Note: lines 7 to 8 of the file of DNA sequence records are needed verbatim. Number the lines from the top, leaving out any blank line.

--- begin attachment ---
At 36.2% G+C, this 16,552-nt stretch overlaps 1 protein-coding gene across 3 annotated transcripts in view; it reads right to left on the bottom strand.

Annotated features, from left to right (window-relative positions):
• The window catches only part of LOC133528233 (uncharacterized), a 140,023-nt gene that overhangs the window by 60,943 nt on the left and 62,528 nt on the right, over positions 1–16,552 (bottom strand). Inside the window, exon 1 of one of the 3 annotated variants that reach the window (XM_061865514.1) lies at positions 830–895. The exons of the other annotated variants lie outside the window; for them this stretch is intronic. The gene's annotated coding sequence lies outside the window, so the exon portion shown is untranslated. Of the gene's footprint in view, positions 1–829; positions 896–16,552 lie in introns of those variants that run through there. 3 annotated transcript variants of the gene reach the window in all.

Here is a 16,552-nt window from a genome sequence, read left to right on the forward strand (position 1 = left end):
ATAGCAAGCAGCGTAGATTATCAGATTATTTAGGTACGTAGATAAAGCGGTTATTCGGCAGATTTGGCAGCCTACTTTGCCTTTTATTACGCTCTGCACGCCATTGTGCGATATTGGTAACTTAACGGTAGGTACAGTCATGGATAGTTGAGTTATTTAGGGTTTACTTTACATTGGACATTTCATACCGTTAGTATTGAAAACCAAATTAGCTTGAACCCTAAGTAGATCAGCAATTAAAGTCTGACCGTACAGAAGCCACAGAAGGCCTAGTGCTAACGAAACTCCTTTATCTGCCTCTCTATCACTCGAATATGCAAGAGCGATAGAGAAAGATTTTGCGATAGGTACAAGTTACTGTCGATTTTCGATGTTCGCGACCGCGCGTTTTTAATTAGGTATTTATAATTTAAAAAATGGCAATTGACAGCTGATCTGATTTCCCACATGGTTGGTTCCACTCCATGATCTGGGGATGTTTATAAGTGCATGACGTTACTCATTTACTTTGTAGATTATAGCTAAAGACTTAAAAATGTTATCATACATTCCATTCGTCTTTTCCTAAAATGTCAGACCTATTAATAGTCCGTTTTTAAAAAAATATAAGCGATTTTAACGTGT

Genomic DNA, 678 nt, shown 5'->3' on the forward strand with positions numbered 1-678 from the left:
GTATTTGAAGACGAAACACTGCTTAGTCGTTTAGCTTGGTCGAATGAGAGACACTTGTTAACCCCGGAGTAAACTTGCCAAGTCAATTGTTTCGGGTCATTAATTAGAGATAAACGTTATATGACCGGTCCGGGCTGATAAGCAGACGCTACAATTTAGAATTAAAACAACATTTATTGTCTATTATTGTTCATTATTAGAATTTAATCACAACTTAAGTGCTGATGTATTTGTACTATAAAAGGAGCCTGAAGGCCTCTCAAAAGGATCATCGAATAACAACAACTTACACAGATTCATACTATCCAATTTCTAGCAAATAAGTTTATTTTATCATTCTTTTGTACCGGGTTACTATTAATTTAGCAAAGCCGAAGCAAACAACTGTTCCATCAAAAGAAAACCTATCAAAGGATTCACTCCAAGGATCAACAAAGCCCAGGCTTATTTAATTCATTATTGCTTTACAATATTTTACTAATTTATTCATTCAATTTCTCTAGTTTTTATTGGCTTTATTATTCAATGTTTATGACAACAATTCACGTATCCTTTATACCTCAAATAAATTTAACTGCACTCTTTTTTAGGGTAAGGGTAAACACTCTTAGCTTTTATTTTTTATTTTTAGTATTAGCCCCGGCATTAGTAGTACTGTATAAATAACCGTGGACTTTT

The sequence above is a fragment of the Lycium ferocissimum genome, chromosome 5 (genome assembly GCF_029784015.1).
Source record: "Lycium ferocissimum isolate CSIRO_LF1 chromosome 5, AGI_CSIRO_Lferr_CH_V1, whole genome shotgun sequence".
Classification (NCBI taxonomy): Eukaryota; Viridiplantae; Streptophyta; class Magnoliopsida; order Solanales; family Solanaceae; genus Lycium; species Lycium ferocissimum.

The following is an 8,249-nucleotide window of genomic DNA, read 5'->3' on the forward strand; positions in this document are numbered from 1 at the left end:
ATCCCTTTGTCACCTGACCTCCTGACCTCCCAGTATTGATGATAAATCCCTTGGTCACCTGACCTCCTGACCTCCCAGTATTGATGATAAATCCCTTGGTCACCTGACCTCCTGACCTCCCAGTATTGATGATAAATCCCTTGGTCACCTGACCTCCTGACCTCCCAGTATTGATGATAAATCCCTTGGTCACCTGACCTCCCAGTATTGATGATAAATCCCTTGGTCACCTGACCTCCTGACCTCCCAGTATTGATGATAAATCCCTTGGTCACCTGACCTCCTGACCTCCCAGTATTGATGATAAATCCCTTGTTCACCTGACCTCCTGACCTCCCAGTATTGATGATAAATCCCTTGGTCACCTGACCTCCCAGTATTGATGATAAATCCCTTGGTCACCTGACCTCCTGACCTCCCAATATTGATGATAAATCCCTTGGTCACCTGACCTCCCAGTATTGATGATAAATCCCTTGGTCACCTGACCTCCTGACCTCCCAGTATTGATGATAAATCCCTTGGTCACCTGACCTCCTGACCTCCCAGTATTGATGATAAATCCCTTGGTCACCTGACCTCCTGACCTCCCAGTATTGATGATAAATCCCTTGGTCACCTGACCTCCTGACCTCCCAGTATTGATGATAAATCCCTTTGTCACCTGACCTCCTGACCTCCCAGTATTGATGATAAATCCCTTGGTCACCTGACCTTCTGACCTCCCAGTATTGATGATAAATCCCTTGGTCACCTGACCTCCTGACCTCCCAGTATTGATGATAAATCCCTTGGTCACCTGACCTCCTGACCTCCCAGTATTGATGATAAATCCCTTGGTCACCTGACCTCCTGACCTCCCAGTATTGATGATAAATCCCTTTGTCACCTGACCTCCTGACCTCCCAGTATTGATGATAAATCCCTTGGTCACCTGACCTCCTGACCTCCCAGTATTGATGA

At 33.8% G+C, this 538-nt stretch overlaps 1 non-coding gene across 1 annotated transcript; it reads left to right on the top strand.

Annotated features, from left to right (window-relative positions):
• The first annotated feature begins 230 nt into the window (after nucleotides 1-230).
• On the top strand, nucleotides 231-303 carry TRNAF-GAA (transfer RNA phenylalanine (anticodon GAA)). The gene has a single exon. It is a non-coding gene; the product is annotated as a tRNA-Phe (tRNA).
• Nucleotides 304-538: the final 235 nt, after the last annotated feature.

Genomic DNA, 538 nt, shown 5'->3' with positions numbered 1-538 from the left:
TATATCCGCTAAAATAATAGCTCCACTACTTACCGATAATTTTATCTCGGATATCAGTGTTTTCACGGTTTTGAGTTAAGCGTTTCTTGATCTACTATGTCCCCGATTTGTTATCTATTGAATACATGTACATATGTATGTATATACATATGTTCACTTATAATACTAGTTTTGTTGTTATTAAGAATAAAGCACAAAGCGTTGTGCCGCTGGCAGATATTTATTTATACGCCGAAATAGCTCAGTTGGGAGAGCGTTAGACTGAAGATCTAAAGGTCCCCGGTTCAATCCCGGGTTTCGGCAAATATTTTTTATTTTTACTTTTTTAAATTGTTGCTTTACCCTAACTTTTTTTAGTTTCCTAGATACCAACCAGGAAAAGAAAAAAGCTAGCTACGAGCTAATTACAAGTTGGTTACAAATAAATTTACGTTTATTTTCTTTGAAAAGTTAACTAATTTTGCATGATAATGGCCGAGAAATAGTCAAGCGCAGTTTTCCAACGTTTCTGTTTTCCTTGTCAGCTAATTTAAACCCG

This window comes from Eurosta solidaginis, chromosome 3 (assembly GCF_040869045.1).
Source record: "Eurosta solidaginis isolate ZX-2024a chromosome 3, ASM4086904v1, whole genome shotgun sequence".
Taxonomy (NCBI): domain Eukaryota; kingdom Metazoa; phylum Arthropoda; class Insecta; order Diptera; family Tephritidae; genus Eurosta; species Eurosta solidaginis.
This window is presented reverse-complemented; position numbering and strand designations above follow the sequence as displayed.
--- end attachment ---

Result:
GTATTTGAAGACGAAACACTGCTTAGTCGTTTAGCTTGGTCGAATGAGAGACACTTGTTAACCCCGGAGTAAACTTGCCAAGTCAATTGTTTCGGGTCATTAATTAGAGATAAACGTTATATGACCGGTCCGGGCTGATAAGCAGACGCTACAATTTAGAATTAAAACAACATTTATTGTCTATTATTGTTCATTATTAGAATTTAATCACAACTTAAGTGCTGATGTATTTGTACTATAAAAGGAGCCTGAAGGCCTCTCAAAAGGATCATCGAATAACAACAACTTACACAGATTCATACTATCCAATTTCTAGCAAATAAGTTTATTTTATCATTCTTTTGTACCGGGTTACTATTAATTTAGCAAAGCCGAAGCAAACAACTGTTCCATCAAAAGAAAACCTATCAAAGGATTCACTCCAAGGATCAACAAAGCCCAGGCTTATTTAATTCATTATTGCTTTACAATATTTTACTAATTTATTCATTCAATTTCTCTAGTTTTTATTGGCTTTATTATTCAATGTTTATGACAACAATTCACGTATCCTTTATACCTCAAATAAATTTAACTGCACTCTTTTTTAGGGTAAGGGTAAACACTCTTAGCTTTTATTTTTTATTTTTAGTATTAGCCCCGGCATTAGTAGTACTGTATAAATAACCGTGGACTTTT

The sequence above is a fragment of the Lycium ferocissimum genome, chromosome 5 (genome assembly GCF_029784015.1).